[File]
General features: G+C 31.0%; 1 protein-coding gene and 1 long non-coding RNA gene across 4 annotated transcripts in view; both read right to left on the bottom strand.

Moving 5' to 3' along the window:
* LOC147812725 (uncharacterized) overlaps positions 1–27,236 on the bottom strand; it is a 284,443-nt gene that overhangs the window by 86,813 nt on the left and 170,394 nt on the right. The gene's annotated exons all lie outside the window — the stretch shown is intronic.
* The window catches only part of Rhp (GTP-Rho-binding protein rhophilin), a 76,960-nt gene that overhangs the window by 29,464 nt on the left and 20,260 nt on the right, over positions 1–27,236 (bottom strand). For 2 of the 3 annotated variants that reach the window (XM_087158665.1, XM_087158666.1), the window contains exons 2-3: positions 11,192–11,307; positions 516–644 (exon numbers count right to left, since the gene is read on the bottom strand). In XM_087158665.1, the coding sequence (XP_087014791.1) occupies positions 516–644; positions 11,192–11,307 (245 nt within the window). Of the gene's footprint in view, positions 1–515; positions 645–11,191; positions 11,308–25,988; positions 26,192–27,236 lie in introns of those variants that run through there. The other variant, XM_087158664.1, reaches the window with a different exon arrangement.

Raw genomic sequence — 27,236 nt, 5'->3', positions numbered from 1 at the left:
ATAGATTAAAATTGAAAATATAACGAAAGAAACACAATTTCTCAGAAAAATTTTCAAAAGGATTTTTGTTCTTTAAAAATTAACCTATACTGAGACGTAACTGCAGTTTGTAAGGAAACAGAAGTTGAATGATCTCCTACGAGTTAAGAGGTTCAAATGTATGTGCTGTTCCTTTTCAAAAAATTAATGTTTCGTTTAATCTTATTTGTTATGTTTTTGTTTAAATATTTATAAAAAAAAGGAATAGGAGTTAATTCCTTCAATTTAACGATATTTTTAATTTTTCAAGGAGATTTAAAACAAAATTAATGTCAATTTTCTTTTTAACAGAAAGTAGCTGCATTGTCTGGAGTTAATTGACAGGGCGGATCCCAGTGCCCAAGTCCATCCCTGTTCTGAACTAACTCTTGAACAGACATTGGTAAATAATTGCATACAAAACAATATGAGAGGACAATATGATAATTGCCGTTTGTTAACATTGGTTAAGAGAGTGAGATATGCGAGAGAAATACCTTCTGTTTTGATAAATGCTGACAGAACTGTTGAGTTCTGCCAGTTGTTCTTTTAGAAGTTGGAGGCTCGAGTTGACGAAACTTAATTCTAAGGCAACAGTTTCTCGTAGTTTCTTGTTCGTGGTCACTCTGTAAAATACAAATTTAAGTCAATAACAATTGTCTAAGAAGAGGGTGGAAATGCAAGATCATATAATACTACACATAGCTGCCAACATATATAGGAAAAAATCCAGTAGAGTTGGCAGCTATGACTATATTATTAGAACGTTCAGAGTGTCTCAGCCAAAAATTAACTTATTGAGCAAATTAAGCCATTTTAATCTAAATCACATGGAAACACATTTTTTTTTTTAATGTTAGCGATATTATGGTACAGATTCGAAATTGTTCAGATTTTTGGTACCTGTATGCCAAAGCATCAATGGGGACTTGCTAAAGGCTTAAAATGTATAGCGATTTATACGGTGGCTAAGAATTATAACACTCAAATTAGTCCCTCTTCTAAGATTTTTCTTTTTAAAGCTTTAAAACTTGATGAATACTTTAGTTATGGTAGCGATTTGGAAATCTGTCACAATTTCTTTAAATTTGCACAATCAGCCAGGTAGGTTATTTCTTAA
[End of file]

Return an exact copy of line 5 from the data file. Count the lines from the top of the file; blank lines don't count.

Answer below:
Raw genomic sequence — 27,236 nt, 5'->3', positions numbered from 1 at the left: